curator: Zofia Machnicka
Although Teresa Tyszkiewicz was seen as a distinct and very specific personality in Polish art of the late 20th century, her oeuvre has never been a subject of a comprehensive and in-depth analysis. The exhibition “Teresa Tyszkiewicz: Day After Day” is neither a classical monograph nor a retrospective since it sacrifices chronology to focus on an installation within which works from different periods of over 40 years of her artistic career resonate with one another and – despite being formally diverse – reveal the internal structure of her art. The exhibition shows the processuality and “limitations” inherent to Tyszkiewicz’s method resulting from how she was coping with the matter, body, and carnality.
The oeuvre of Tyszkiewicz, radically subjective and intuitive, intertwines with life routines and in a precursory way opens up the language of art to the reflection on femininity that encapsulates sensuality, erotism, and fragility as well as physiology, brutality, pain and power.
For-camera performances and photographs from the late 1970s and early 1980s were used by Tyszkiewicz to develop her private mythology but also served as a self-analysis research tool. The artist’s fascination with organic matter embodied in the form of grain, soil, feathers or cotton wool – sensual “immersion” in it, wrapping up in what belongs to the order of the Earth and is archetypally bound with femininity - results from the need to reaffirm the original relationship between a body and organic matter. The exhibition juxtaposes these private, sensual rituals with less known “pin-paintings” created in a long process often lasting for many months and consisting in sticking pins into paper, photographs, canvas or objects. It is a trance-like performance that engages the artist’s body into action based on the rhythmical cumulation of gesture and repetitiveness. To Tyszkiewicz this expressive and brutal ritual became a way to express her relationship with the world while pin-paintings turned into records of her everyday struggle and ways of building up her personal space of expression.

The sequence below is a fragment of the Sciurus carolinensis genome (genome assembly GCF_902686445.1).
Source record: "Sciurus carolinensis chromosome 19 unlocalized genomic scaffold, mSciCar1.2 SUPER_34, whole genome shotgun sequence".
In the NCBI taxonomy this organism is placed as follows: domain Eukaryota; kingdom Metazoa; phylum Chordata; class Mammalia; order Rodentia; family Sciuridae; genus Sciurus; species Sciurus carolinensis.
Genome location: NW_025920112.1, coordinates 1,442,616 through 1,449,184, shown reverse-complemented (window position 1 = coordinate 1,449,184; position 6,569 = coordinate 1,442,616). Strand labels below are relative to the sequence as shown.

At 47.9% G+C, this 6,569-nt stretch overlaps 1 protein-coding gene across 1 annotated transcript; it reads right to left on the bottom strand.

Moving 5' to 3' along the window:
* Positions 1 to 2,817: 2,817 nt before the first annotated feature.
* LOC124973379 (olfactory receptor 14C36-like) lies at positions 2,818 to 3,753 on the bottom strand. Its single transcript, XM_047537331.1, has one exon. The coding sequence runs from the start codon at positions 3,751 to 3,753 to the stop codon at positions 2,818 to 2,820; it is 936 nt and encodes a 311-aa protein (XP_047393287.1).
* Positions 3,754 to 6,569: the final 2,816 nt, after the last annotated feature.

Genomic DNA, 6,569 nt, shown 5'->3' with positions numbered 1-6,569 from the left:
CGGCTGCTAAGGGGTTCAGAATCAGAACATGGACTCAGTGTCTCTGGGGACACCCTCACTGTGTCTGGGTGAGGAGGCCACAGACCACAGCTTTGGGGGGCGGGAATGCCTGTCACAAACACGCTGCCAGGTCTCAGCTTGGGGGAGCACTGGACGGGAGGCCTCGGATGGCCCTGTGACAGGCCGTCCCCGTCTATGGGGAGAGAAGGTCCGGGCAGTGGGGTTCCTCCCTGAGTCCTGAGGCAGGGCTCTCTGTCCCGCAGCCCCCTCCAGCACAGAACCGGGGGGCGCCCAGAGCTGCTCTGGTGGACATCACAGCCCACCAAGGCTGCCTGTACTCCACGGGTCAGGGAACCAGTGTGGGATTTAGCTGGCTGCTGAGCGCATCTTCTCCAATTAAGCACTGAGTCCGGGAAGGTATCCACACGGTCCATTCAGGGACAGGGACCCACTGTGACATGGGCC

The transition from wrapping up in organic matter to pricking the reality and inflicting pain, finding oneself in an (auto)aggressive ritual produces dialectic tension which lies at the heart of Tyszkiewicz oeuvre. Sensual experiencing femininity investigated in for-camera performances becomes expanded with an attempt to express her own condition through painful, physical experiencing the organic matter and coping with it.
The exhibition brings together almost 80 works created in the period 1980–2019, most of them have never been presented before. With this exhibition in mind, the artist edited her last film, never shown before, ARTA (1984-85 / 2019). Films, photographs, assemblages, objects, paintings, and large-format pinned reliefs provide a diverse but aesthetically coherent vocabulary of forms.